iQNECT breathes digital life into offline advertising
By Benjamin Cher October 12, 2015
- Giving offline media a digital overlay, augmented reality
- Allowing users to buy what they see in three clicks
PRINT is dead – that has been the cry of online media for years now. But while reports of its death may have been exaggerated, the prognosis is not good either, going by the declining readership and circulation numbers.
Despite this bleak reality, Singapore-based visual search startup iQNECT Corp is looking to breathe digital life back into offline media. Indeed, its chief operating officer Niamh Byrne believes that print is not dead, but will continue to coexist with new media.
“There is a role for print, from billboards to magazines and newspapers – there will always be printed collaterals,” she declared. “This also includes TV and cinema advertising.”
People who say print is dead “do not fully comprehend the size of offline media,” she told Digital News Asia (DNA) in Singapore.
iQNECT’s two founders Joe Marten (also the chief executive officer) and Carl Freer had been dabbling with image recognition, but always in the backend, according to Byrne. When they showed a few people their image recognition technology, they received positive feedback.
That was the push they needed to start iQNECT in April 2014.
That positive feedback has transformed into actual business deals, with iQNECT partnering C True in Thailand to bring its visual search technology to the latter’s titles such as Her World, Maxim, Madame Figaro and attitude.
With the iQNECT app, currently available for both consumers and businesses, consumers can scan an advertisement from anywhere – even television – to call up a targeted marketing campaign, or just the products shown, and be able to buy these products within three clicks.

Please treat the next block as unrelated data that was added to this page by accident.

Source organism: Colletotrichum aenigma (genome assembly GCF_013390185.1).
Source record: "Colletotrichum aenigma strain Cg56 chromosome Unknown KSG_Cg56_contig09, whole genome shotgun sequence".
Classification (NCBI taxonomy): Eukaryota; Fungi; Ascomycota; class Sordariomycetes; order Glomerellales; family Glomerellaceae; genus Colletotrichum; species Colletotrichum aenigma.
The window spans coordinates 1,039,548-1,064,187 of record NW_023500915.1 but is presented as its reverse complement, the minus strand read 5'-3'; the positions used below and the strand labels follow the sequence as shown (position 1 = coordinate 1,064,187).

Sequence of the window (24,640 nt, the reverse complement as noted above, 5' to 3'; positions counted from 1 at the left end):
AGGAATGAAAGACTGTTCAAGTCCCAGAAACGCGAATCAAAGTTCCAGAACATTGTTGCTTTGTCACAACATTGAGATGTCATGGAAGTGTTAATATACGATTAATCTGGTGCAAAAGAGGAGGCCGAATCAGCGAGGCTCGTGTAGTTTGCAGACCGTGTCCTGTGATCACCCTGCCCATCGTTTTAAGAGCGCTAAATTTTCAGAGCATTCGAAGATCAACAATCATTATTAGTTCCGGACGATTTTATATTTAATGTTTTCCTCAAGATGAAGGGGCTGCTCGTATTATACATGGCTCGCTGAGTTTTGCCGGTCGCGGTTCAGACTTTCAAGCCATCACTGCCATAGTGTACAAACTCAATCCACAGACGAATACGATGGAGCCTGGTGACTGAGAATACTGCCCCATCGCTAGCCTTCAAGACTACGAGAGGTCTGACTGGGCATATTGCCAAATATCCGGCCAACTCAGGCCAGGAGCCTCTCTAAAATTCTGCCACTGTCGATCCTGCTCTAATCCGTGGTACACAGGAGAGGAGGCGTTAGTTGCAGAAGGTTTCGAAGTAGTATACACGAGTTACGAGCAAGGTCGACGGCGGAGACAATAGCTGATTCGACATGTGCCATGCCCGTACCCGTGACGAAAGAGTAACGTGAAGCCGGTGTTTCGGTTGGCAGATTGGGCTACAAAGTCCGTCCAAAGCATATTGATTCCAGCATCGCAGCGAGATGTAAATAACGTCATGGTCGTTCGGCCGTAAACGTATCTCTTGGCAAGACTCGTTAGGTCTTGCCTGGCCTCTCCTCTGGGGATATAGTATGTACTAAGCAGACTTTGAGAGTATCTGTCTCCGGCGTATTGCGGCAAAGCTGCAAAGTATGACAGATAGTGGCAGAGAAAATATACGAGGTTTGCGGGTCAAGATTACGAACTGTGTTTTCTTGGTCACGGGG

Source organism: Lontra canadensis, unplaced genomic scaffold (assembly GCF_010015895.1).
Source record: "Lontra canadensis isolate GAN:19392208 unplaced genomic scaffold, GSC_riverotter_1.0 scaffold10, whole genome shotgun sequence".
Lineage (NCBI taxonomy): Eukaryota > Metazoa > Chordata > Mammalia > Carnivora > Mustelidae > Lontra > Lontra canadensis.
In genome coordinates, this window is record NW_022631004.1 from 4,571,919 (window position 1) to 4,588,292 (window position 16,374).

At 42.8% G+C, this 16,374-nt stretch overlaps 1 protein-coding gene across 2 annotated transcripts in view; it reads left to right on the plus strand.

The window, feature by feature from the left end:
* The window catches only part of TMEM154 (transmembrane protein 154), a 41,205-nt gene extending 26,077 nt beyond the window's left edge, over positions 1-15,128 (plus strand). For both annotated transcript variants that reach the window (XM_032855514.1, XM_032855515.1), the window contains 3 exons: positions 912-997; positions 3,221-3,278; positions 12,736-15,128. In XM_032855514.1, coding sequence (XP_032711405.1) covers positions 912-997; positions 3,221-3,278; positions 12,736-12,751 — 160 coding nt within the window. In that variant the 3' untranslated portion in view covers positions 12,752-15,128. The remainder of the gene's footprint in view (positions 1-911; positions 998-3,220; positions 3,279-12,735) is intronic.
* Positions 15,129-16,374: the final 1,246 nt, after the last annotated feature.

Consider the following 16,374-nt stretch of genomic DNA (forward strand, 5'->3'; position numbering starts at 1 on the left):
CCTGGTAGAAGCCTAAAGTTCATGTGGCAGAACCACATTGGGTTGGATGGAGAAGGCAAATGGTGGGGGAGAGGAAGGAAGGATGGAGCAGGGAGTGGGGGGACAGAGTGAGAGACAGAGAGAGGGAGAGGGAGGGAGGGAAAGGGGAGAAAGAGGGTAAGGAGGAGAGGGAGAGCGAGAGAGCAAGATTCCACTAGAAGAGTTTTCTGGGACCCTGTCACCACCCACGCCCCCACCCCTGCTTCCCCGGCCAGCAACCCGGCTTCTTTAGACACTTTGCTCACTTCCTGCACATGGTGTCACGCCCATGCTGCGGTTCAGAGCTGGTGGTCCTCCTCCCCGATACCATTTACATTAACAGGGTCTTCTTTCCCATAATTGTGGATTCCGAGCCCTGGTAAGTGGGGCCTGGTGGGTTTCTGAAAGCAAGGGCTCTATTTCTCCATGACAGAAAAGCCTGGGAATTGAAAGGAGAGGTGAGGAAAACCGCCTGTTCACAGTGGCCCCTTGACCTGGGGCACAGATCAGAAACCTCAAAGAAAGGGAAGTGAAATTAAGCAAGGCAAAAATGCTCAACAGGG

The app is available for the Android and iOS platforms.
Other features are Music Match, built with music recognition technology licensed from Gracenote [clarified]; and an augmented reality capability where consumers can see what it is like to wear an expensive watch or sunglasses via the app.
“We see ourselves as creating that bridge from the offline to the online world,” Byrne said.
The new O2O
iQNECT gives offline media a digital overlay to their traditional offerings, according to Byrne (pic above).
Customers can upload targeted campaigns and list out the products shown in an advertisement or video. This would then be called up when consumers take photos of the advertisement, closing the gap between products and consumers, she said.
The capability is built into the app, but is also available via a software development kit (SDK).
“We give customers a few different choices – we’re not saying you have to use our app, and our SDK allows customers to use our technology in their own apps,” Byrne said.
Beyond visual search, iQNECT is also building a payment gateway. The startup is working with Adyen, a global payment company, to give consumers a more secure way to pay.
“Adyen interacts with over 150 platforms [corrected], including AliPay and Union Pay,” Byrne said.
“We will be like a marketplace, with the brands fulfilling the orders,” she added.
The game plan
Entering the market on the side of the ‘losing team’ – in this case, traditional media – requires strategy, and iQNECT has a few tricks up its sleeve.
“We are starting with offline media – we’re talking to brands, publishers and video producers to utilise our image recognition technology,” Byrne said.
“The second part of our strategy is around fashion search – we are working with A*Star in Singapore, licensing their technology in image capture,” she added, referring to the Singapore Government’s Agency for Science, Technology and Research.
This A*Star technology will allow users to take a photo of clothing items that are not in offline media, and run a search on iQNECT’s available database to find the same or similar items, according to Byrne.
“That should be deployed by the first quarter of 2016,” she said.
The third part of its strategy revolves around object recognition – being able to call up the results for any object in the real world, according to Byrne.